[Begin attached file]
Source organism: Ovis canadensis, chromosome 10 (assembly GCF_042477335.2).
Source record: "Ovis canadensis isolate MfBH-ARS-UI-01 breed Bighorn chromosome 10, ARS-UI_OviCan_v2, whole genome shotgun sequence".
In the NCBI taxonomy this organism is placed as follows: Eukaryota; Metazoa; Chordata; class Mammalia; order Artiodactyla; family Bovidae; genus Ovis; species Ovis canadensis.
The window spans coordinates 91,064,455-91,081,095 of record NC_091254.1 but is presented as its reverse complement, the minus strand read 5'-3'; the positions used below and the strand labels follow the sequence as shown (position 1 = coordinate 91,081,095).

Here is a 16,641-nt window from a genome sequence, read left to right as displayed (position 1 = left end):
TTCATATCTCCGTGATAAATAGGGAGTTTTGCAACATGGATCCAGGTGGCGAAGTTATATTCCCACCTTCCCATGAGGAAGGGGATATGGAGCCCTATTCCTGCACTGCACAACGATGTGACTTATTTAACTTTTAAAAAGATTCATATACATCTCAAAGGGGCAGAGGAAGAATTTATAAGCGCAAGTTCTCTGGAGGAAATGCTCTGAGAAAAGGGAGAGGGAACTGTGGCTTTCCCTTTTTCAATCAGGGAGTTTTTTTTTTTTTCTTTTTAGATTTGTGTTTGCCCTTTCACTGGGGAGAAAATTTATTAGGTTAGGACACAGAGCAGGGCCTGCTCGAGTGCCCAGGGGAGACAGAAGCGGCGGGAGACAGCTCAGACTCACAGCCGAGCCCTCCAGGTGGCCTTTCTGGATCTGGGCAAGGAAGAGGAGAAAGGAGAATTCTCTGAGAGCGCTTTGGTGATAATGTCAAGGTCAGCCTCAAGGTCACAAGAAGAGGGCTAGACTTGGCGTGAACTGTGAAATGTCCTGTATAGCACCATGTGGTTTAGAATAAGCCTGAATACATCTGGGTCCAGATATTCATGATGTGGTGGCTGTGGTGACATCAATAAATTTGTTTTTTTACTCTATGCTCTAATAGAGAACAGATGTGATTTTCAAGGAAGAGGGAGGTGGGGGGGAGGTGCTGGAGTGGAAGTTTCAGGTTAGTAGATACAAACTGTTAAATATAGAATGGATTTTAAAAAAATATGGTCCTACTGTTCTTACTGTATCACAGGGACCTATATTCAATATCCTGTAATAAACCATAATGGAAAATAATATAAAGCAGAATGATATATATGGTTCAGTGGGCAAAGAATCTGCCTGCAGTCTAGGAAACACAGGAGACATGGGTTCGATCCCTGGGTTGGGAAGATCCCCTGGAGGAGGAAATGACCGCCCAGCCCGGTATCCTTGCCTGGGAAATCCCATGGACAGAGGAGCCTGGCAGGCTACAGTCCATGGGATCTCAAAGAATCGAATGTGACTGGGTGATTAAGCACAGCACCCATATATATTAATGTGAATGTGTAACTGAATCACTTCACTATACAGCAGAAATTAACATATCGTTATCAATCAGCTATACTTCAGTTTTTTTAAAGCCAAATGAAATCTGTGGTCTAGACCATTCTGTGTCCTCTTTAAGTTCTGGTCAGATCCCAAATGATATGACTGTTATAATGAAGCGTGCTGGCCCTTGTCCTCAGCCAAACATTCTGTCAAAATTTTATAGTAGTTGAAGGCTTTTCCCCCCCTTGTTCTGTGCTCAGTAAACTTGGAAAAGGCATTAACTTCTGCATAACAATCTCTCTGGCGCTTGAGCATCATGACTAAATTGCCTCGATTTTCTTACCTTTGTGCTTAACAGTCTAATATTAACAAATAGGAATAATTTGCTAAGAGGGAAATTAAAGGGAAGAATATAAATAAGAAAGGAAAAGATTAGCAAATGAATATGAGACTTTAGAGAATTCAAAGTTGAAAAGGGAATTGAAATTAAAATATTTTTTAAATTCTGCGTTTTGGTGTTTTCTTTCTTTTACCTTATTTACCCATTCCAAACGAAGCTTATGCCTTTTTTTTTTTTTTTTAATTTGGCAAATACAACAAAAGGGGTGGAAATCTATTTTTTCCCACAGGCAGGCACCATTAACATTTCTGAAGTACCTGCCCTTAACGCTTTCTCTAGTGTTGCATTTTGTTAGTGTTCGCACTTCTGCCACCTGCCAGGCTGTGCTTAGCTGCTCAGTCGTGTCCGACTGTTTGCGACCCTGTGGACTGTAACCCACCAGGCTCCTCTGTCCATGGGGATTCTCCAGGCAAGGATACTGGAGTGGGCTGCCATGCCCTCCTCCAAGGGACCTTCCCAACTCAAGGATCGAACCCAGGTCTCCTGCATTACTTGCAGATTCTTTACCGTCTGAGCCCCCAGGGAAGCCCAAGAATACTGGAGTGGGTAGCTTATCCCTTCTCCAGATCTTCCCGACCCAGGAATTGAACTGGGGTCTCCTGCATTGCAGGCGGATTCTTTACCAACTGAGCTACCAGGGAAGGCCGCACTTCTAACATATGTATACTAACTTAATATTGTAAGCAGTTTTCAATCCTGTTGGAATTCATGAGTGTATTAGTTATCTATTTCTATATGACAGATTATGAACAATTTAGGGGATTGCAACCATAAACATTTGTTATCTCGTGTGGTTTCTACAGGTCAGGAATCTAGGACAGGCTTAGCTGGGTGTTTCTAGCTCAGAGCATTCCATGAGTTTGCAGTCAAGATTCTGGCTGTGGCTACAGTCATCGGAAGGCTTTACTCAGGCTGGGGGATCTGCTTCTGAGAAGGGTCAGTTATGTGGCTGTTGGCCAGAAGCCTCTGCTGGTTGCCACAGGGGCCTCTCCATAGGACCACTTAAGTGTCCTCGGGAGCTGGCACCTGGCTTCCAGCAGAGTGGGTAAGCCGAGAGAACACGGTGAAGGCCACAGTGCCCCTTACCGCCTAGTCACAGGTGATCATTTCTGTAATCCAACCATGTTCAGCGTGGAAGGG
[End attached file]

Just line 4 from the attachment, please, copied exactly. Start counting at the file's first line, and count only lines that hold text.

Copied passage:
The window spans coordinates 91,064,455-91,081,095 of record NC_091254.1 but is presented as its reverse complement, the minus strand read 5'-3'; the positions used below and the strand labels follow the sequence as shown (position 1 = coordinate 91,081,095).